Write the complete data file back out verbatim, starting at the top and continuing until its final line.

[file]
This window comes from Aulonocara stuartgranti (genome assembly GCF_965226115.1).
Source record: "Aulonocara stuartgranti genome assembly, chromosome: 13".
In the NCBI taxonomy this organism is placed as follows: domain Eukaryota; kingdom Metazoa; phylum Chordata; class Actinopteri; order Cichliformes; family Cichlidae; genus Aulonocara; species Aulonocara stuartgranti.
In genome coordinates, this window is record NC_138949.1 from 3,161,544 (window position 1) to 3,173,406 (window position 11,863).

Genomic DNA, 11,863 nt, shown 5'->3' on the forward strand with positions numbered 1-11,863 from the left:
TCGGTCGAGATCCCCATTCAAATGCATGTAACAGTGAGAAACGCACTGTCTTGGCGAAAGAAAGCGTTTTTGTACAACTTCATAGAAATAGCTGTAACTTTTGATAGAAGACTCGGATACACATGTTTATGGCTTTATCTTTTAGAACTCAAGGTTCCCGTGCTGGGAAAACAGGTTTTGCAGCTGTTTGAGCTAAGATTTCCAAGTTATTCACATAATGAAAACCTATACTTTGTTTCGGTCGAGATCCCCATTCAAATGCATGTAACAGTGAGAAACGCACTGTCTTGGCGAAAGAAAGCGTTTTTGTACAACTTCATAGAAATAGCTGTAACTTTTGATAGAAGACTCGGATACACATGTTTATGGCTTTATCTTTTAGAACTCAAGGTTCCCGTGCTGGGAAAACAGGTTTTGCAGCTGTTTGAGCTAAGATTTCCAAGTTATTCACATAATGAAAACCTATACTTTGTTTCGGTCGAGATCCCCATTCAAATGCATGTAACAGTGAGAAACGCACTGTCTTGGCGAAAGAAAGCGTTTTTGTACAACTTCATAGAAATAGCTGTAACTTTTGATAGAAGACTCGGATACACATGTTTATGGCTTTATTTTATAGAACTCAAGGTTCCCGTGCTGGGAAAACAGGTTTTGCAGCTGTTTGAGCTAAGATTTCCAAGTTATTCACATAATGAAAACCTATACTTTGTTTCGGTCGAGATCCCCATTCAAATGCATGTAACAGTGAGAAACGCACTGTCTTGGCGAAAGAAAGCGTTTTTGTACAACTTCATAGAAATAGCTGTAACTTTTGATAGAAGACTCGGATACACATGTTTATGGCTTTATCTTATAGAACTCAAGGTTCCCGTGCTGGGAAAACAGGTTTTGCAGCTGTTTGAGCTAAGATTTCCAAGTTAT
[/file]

This window comes from Aulonocara stuartgranti (genome assembly GCF_965226115.1).
Source record: "Aulonocara stuartgranti genome assembly, chromosome: 13".
In the NCBI taxonomy this organism is placed as follows: domain Eukaryota; kingdom Metazoa; phylum Chordata; class Actinopteri; order Cichliformes; family Cichlidae; genus Aulonocara; species Aulonocara stuartgranti.
In genome coordinates, this window is record NC_138949.1 from 3,161,544 (window position 1) to 3,173,406 (window position 11,863).

Genomic DNA, 11,863 nt, shown 5'->3' on the forward strand with positions numbered 1-11,863 from the left:
TCGGTCGAGATCCCCATTCAAATGCATGTAACAGTGAGAAACGCACTGTCTTGGCGAAAGAAAGCGTTTTTGTACAACTTCATAGAAATAGCTGTAACTTTTGATAGAAGACTCGGATACACATGTTTATGGCTTTATCTTTTAGAACTCAAGGTTCCCGTGCTGGGAAAACAGGTTTTGCAGCTGTTTGAGCTAAGATTTCCAAGTTATTCACATAATGAAAACCTATACTTTGTTTCGGTCGAGATCCCCATTCAAATGCATGTAACAGTGAGAAACGCACTGTCTTGGCGAAAGAAAGCGTTTTTGTACAACTTCATAGAAATAGCTGTAACTTTTGATAGAAGACTCGGATACACATGTTTATGGCTTTATCTTTTAGAACTCAAGGTTCCCGTGCTGGGAAAACAGGTTTTGCAGCTGTTTGAGCTAAGATTTCCAAGTTATTCACATAATGAAAACCTATACTTTGTTTCGGTCGAGATCCCCATTCAAATGCATGTAACAGTGAGAAACGCACTGTCTTGGCGAAAGAAAGCGTTTTTGTACAACTTCATAGAAATAGCTGTAACTTTTGATAGAAGACTCGGATACACATGTTTATGGCTTTATTTTATAGAACTCAAGGTTCCCGTGCTGGGAAAACAGGTTTTGCAGCTGTTTGAGCTAAGATTTCCAAGTTATTCACATAATGAAAACCTATACTTTGTTTCGGTCGAGATCCCCATTCAAATGCATGTAACAGTGAGAAACGCACTGTCTTGGCGAAAGAAAGCGTTTTTGTACAACTTCATAGAAATAGCTGTAACTTTTGATAGAAGACTCGGATACACATGTTTATGGCTTTATCTTATAGAACTCAAGGTTCCCGTGCTGGGAAAACAGGTTTTGCAGCTGTTTGAGCTAAGATTTCCAAGTTAT